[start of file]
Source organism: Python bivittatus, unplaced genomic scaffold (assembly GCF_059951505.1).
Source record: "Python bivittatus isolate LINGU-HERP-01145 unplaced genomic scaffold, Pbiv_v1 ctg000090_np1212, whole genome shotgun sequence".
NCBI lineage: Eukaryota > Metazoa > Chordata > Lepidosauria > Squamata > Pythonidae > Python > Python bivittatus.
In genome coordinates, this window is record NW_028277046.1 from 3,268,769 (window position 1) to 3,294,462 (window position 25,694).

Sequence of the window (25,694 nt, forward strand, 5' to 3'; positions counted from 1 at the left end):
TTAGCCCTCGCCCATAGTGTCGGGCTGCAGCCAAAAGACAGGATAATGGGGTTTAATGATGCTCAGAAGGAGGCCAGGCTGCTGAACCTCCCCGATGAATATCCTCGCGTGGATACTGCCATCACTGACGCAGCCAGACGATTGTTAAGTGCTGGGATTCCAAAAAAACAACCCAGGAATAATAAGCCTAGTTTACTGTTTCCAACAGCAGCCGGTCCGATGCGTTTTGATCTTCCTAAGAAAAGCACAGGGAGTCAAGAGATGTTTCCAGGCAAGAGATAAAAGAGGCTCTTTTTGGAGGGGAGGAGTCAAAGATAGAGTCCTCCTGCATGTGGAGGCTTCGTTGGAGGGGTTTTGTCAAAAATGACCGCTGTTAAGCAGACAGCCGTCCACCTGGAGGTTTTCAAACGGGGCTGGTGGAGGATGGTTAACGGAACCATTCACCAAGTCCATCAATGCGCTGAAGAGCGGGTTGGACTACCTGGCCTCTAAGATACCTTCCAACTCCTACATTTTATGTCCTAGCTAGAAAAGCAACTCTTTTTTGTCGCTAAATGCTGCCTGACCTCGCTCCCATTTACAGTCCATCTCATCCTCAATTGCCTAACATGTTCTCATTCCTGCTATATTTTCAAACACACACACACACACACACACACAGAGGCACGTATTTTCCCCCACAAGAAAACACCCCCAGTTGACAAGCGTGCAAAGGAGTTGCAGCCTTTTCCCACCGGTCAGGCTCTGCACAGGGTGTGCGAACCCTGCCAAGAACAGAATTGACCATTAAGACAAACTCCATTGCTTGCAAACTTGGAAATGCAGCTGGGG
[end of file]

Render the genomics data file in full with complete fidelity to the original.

Source organism: Python bivittatus, unplaced genomic scaffold (assembly GCF_059951505.1).
Source record: "Python bivittatus isolate LINGU-HERP-01145 unplaced genomic scaffold, Pbiv_v1 ctg000090_np1212, whole genome shotgun sequence".
NCBI lineage: Eukaryota > Metazoa > Chordata > Lepidosauria > Squamata > Pythonidae > Python > Python bivittatus.
In genome coordinates, this window is record NW_028277046.1 from 3,268,769 (window position 1) to 3,294,462 (window position 25,694).

Sequence of the window (25,694 nt, forward strand, 5' to 3'; positions counted from 1 at the left end):
TTAGCCCTCGCCCATAGTGTCGGGCTGCAGCCAAAAGACAGGATAATGGGGTTTAATGATGCTCAGAAGGAGGCCAGGCTGCTGAACCTCCCCGATGAATATCCTCGCGTGGATACTGCCATCACTGACGCAGCCAGACGATTGTTAAGTGCTGGGATTCCAAAAAAACAACCCAGGAATAATAAGCCTAGTTTACTGTTTCCAACAGCAGCCGGTCCGATGCGTTTTGATCTTCCTAAGAAAAGCACAGGGAGTCAAGAGATGTTTCCAGGCAAGAGATAAAAGAGGCTCTTTTTGGAGGGGAGGAGTCAAAGATAGAGTCCTCCTGCATGTGGAGGCTTCGTTGGAGGGGTTTTGTCAAAAATGACCGCTGTTAAGCAGACAGCCGTCCACCTGGAGGTTTTCAAACGGGGCTGGTGGAGGATGGTTAACGGAACCATTCACCAAGTCCATCAATGCGCTGAAGAGCGGGTTGGACTACCTGGCCTCTAAGATACCTTCCAACTCCTACATTTTATGTCCTAGCTAGAAAAGCAACTCTTTTTTGTCGCTAAATGCTGCCTGACCTCGCTCCCATTTACAGTCCATCTCATCCTCAATTGCCTAACATGTTCTCATTCCTGCTATATTTTCAAACACACACACACACACACACACACAGAGGCACGTATTTTCCCCCACAAGAAAACACCCCCAGTTGACAAGCGTGCAAAGGAGTTGCAGCCTTTTCCCACCGGTCAGGCTCTGCACAGGGTGTGCGAACCCTGCCAAGAACAGAATTGACCATTAAGACAAACTCCATTGCTTGCAAACTTGGAAATGCAGCTGGGG